Tuesday, October 20

It’s Just Stuff

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Dear Connie Sue,

I have this set of whimsical porcelain bookends that I recently found. I do not know any history on them but would like to learn more. Can you help?


Book ends

Dear Lisa,

I’d be glad to help. The rectangular blue and white paper label with “JAPAN” in white was used just after the U.S. occupation of Japan ended in 1952. When the requirement to use the “Made in Occupied Japan” mark was lifted, manufacturers quickly made country-of-origin paper labels to comply with U.S. import rules. Your figural ceramic bookends were probably used in the nursery of an infant baby boomer in the ’50s.

I’m impressed with the hooves. With hats and ribbon around their necks, these animated lambs may have happily held a group of Little Golden Books. Similar figural bookends sell for $10 to $35 a pair.

Dear Connie Sue,

I just wanted to find out the age and value of this clock. What was the American Wringer Company?

James, Trade

Dear James,

The American Wringer Company made the rubber rollers for washing machine wringers from 1899 to around 1920. As electric washing machines replaced hand-crank models with exposed wringers, the American Wringer Company was able to stay in business making industrial wringers until 1950.

To get the attention of buyers in the late 1800s and early 1900s, companies offered pretty, shiny things as a premium to choose their products over those from competitors. Mantel clocks weren’t must-have household items, but they added a bit of style and warmth to any home. Some sweet lady must have whiled away the hours wringing her family’s clothes to the ticking and chiming of this clock.

Decorated Dresden porcelain clocks offered by the American Wringer Company sell for around $100 if they are in working or nearworking condition and the porcelain is intact.

Dear Connie Sue,

I always read your column, and, at 81 years old, I’ve always wanted to have my mother’s crystal appraised. My son took the pictures for me to send to you. I have 12 goblets, 10 sherbets and 10 sandwich plates. I think it is the Lotus pattern. My mother got them as a wedding shower gift maybe 85 years ago.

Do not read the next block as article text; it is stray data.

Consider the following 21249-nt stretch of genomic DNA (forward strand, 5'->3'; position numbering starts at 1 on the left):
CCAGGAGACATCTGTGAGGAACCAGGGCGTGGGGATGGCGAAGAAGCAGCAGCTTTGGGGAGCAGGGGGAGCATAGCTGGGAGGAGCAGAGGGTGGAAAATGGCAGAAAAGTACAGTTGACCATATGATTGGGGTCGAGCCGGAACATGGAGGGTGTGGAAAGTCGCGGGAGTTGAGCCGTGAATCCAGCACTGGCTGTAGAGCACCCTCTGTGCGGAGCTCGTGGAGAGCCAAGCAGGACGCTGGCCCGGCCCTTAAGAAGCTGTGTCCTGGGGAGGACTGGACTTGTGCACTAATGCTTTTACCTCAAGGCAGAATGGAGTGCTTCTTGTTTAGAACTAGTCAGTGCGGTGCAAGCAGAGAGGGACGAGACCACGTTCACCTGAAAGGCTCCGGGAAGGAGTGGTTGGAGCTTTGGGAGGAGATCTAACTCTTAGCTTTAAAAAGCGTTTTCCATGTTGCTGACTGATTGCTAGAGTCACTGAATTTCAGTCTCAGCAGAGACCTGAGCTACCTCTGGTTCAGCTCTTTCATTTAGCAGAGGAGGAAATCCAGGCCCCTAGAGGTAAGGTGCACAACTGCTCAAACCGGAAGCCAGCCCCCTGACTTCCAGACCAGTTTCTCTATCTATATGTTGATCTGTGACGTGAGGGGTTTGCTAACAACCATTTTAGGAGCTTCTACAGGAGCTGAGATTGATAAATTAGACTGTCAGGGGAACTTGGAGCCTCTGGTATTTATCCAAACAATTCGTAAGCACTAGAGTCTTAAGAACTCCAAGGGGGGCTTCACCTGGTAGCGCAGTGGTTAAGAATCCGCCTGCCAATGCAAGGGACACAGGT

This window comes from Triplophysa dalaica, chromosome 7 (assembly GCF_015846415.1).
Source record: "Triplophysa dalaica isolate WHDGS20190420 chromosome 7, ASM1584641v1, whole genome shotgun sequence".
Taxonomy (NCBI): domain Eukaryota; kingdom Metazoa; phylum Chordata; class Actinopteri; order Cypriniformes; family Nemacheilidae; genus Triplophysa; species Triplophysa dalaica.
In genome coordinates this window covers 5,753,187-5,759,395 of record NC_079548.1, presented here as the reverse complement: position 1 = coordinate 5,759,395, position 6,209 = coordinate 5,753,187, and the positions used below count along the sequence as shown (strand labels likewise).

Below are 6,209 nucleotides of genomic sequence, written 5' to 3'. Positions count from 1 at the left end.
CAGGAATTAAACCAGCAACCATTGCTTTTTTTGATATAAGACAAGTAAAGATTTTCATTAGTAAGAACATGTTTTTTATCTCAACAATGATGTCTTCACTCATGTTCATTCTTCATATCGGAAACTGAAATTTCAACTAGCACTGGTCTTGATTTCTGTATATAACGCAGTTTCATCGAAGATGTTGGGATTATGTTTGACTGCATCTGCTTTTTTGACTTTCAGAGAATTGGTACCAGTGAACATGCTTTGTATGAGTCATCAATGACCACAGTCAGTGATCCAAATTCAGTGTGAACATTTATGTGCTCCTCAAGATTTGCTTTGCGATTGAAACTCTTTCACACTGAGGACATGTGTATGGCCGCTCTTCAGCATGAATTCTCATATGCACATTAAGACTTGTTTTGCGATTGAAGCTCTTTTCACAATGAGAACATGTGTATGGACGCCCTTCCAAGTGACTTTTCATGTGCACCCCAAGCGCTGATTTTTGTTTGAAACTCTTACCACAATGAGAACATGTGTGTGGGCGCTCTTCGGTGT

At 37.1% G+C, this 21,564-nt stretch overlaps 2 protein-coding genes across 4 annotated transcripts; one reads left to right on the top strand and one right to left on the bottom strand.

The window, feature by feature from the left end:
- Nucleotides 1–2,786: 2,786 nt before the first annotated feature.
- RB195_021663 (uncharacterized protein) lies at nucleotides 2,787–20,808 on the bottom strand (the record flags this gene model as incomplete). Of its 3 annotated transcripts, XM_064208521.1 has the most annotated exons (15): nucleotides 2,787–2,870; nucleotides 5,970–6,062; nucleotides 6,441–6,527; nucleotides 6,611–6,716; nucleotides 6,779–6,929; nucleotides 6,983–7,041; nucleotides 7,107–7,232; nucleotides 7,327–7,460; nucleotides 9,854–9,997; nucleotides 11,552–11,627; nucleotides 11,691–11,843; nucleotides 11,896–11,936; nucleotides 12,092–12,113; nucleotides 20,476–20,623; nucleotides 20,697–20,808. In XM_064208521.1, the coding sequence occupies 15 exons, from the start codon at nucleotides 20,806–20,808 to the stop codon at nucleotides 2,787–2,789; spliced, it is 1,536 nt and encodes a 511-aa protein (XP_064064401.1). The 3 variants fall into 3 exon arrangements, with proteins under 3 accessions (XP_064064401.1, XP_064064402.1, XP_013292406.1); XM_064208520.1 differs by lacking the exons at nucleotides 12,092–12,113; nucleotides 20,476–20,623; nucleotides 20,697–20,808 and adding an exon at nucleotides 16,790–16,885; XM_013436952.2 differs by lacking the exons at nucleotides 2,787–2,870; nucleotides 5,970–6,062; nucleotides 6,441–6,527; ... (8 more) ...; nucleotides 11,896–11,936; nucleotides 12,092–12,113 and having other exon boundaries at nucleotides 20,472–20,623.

June, Manchester

Dear June,

After considerable research, I can only confirm your mother’s crystal stemware was decorated by the Lotus Glass Company in Ohio after 1912. The company did not make glass but utilized the availability of blown glass produced in Ohio at that time. Lotus Glass Company is still in operation as Glastonbury Lotus.

Crystal glass goblets and plates can sell for a dismal $5 each at estate sales. Because so many sets of crystal for 12 — in three or four sizes — are being downsized, there is far more crystal than the secondary market buyers can assimilate. It is a buyer’s market. However, if you were shopping to replace a specific or obscure pattern, the cost for one goblet could be $15 to $40 each.

Dear Connie Sue,

These Lenox candlesticks have been in our family for 75 years. They belonged to my mother. They were made for Jensen, Herzer and Jeck, Nashville. They are 17.5 inches tall with 6-inch bases. We would appreciate any information you can give us.

George, Lafayette

Dear George,

The pattern of your tall Lenox porcelain candlesticks with shades is Meadowbrook, blue. It was introduced in 1915. This fits nicely with the date of the Jensen, Herzer and Jeck store in downtown Nashville. Like fine jewelers of the day, the store offered fine china and crystal.

Tall candlesticks were made in various patterns by Lenox. I consider your matching pair to be unusual because they were initially available in high-end stores and supply is now limited due to attrition by breakage. On eBay, a seller is offering a single, unusual Art Nouveau-style Lenox candlestick lamp for $85. I should think your pair might be priced at more than $175. I did not, however, find a final sales value.


About Author

Connie Sue Davenport

Connie Sue Davenport, ISA AM, offers antique appraisal events, private appraisals and estate sale consulting services to individuals, businesses and organizations. Sign up for “IT’S JUST STUFF,” her FREE quarterly newsletter, at www.ConnieSue.com. Send your inquiry with photos to the mailing address or email below. Only published appraisals are free. Private appraisals are available for a fee. Call 615-672-1992 for an appointment. No appraisals are given over the phone. Connie Sue Davenport, P.O. Box 343, White House, TN 37188 615-672-1992 • email: Treasures@ConnieSue.com

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